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The Jewish Ethicist: Facing Poker

May 9, 2009 | by Rabbi Dr. Asher Meir, Business Ethics Center of Jerusalem

Can we raise funds through a poker tournament?

Q. Our synagogue is thinking of raising funds through a poker tournament. Is this proper? Can the rabbi take part?

A. In a previous column, we explained the basic ethical approach to gambling. According to the Talmud, the two main ethical problems with gambling are:

  1. Habitual gambling fosters a careless, "easy-come, easy-go" approach to money which erodes values of conscientiousness.

  2. Gambling often takes advantage of unsophisticated or addicted individuals who falsely believe that they have a realistic chance of winning.

Based on these ideas, we concluded that there is no problem with occasional gambling when the main motivation is to help a worthy cause, and the chance of winning is just an added incentive. And even if the motivation is for enjoyment, occasional gambling is not unethical; the gambler knows that on the whole he is likely to lose money, but for him this loss is part of his recreation budget, just like some other person may spend his money on lift tickets.

It follows that gambling on a game of skill as a fund-raiser for a worthy cause is not forbidden, as long as the participants are fully aware that participation is much more likely to cost money than to earn money. And even if a few participants are highly skilled and likely to win, that's not a problem as long as others are fully aware of the situation. There are lots of people who are happy to risk a few dollars to test their skill against an expert.

There are still two reservations regarding the situation you mention. The first is the choice of game. We can all agree that bridge, backgammon and poker are all games which combine luck and skill. But there is a difference in the skills they require. Bridge and backgammon require analytic skills, which are appropriate to develop. Of course the ideal way to develop these talents is through Torah study, but there is nothing inherently wrong with developing them some other way.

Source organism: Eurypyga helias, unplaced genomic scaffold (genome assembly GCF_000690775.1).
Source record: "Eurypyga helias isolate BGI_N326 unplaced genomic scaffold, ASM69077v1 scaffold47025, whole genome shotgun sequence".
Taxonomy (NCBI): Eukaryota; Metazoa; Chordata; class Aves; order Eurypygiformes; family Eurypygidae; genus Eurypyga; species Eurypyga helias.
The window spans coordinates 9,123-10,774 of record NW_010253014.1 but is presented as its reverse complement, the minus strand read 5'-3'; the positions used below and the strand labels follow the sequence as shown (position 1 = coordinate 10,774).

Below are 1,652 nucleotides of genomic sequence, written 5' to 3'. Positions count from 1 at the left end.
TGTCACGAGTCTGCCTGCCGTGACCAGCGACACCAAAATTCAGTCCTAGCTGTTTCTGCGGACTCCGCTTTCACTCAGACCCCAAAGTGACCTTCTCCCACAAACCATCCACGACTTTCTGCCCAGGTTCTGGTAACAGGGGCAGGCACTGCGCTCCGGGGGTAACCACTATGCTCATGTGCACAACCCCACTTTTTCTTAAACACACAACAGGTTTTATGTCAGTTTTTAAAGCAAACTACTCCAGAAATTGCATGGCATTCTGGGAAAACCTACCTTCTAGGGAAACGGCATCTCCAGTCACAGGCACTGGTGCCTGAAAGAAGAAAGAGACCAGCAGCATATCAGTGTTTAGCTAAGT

Poker also requires analytical skill, but above all it requires skill in bluffing and dissembling. Without doubt this is a skill which we occasionally need in life, but a Torah way of life does not cultivate it. The Torah tells us to be whole-hearted in the service of God (Deuteronomy 18:13); the ideal attitude is one of candor.

We see this very clearly in the Biblical story of Jacob. The Torah praises the young Jacob as a "whole hearted man" (Genesis 25:27). Afterwards, Jacob learns that in order to overcome evil, he has to develop his cunning; perforce, he learns, with God's help, to outwit the scheming of his father-in-law Laban (Genesis 31:7-8). But this is not his inherent quality, but rather an unfortunate necessity.

It follows that poker is a poor choice for a game for a fund-raiser.

The second issue is the participation of the rabbi. It is told that the great early Chasidic master Rav Simcha Bunim of Peschischa used to play cards with Jews who were far from their religion in order to befriend them and draw them back to observance. However, this was at the time when Rav Simcha Bunim was a businessman, before he took on a leadership role in the community.

Once a person takes upon himself community leadership, it is best to minimize public participation in activities which have a smack of triviality. This should be considered only if the rabbi's participation might have a substantial impact on the fund-raising; for example, if the event is a chess tournament and the rabbi is a chess grandmaster whose involvement would attract many paying participants.

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The Jewish Ethicist presents some general principles of Jewish law. For specific questions and direct application, please consult a qualified Rabbi.

The Jewish Ethicist is a joint project of and the Business Ethics Center of Jerusalem. To find out more about business ethics and Jewish values for the workplace, visit the JCT Center for Business Ethics website at


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